A few weekends ago, a large and bubbly family came into the store with a vintage Leica camera- one of their late grandfather’s favourite possessions. They had spent some time scouring their own belongings, and were able to find a photograph of their Grandfather holding the Leica, along with the well-used camera strap. The challenge was that the camera itself was much deeper than most of the frames. To build something that deep, we would have to layer a number of frames on top of one another – stacking them to make them deeper. Luckily, Larson-Juhl has a moulding that is designed specifically for stacking. It is essentially a three-part frame that ends up being approximately 5 inches deep. The frame had a curved profile, giving it a soft vintage feel which happened to be perfect for this project. Fabric matting was used to line the inside of the shadow-box, with openings for the photograph and the plaque we had made for the family.
The finished frame is perfect for either mounting onto the wall, or resting atop a mantel or shelf.
Mom’s Recipe Cards
“Peach Marmalade,” “Lemon Sponge Pudding,” “Cherry Cake,” and “Date Squares” make for a pretty appetizing framing sample. We used a blue linen mat as the background, and a distressed wooden frame with a rustic country-kitchen feel. The recipe cards were raised and floated at different heights, making them seem to pop-out from the background. This also allowed Keith to create the look of a collage- where some of the corners of the cards overlap against the others. Visit the store to see a closer look, and we’ll even let you copy down the recipes to take home!
This shadow box pairs a vintage photograph of trophy fish, paired with a bait-shaped fishing hook. The frame is a deep wood frame, with a small line of red that trims the outside edges. The top mat is a tweed finish, with a bottom charcoal mat. The fishing hook is inset into the frame, with an suede olive mat underneath. The space where the hook is mounted is further framed by the wood fillet (one way to create the appearance of a frame within a frame). The gentleman with his prized fish is set inside a decorative opening.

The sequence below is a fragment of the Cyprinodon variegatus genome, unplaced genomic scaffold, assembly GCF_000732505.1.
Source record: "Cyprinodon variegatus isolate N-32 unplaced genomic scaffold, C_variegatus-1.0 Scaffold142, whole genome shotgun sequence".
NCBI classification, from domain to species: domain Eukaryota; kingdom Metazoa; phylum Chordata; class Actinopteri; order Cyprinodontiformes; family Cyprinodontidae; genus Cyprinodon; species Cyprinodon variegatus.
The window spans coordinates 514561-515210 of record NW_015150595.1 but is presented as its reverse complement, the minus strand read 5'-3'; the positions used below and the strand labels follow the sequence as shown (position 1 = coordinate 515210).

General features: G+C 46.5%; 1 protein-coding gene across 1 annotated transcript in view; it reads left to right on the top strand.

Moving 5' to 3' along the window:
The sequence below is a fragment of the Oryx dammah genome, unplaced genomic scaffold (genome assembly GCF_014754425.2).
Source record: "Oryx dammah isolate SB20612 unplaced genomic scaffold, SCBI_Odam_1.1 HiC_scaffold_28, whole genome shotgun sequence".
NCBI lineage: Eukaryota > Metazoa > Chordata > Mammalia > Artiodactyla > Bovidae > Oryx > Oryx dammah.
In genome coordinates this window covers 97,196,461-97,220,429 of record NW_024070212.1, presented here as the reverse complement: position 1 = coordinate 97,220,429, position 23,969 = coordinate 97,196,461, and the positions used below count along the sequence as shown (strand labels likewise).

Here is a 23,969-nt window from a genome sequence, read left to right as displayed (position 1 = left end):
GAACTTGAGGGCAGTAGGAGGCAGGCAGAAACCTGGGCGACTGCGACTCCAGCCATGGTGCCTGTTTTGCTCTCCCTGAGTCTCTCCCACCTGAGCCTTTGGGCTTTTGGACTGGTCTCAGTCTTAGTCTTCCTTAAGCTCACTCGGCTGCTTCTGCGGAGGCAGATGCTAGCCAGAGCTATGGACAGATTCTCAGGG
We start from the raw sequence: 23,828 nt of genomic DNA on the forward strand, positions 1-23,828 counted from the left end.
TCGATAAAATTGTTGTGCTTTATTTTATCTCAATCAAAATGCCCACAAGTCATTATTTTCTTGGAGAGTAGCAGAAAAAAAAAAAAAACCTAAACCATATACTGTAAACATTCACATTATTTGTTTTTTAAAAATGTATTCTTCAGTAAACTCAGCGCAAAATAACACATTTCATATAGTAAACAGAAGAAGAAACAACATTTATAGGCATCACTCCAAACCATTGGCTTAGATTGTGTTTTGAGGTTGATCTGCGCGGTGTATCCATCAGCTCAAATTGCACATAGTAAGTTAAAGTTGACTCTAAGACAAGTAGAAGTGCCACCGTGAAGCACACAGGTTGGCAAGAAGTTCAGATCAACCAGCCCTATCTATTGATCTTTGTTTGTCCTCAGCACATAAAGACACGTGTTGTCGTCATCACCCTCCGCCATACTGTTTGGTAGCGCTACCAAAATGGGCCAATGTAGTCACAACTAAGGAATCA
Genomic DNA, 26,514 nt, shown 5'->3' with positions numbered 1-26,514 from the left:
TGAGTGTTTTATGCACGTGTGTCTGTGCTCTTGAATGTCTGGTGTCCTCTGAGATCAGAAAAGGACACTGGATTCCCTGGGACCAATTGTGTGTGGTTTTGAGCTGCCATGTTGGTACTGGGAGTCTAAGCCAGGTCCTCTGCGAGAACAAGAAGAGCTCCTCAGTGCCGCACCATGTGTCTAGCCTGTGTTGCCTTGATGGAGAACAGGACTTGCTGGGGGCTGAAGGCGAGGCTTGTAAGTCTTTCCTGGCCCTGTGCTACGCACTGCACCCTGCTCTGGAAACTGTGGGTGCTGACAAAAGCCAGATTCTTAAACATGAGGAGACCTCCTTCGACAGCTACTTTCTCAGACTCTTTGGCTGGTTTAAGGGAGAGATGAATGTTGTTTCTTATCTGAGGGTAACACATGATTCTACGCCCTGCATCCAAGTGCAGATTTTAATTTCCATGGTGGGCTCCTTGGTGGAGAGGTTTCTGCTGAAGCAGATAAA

Medals and awards generally commemorate a significant time or achievement in a person’s life. Framing them is a great way to preserve that story for generations to come.
Turkish Camel Bags
These Turkish camel bags came from a customer’s travels abroad. The wool bags were mounted onto an MDF support board which was covered with fabric, to create the appearance of a linen liner. The MDF supports the weight of the bags, allowing the frame to be simply decorative. The final frame came to a size of 66″ x 38″.
Symbol (Frame Restoration in Process)
We are currently in the process of restoring the shadow box that was made for this autographed symbol. Musical instruments are often made quite interesting when placed in an object frame. You are able to see the wears and tears of these pieces, where each mark and dent is a reminder of the passionate playing that happened at a concert or a show.
This pair of male and female sculptures were brought to us from a customer who acquired them from a gallery on Granville Island. For the framing, we outsourced the acrylic boxes, doing the rest in-house. The figures were mounted on a wooden backing frame which we covered with an iron coloured matboard. The steely greys are an interesting pairing for the colour and texture of the figures.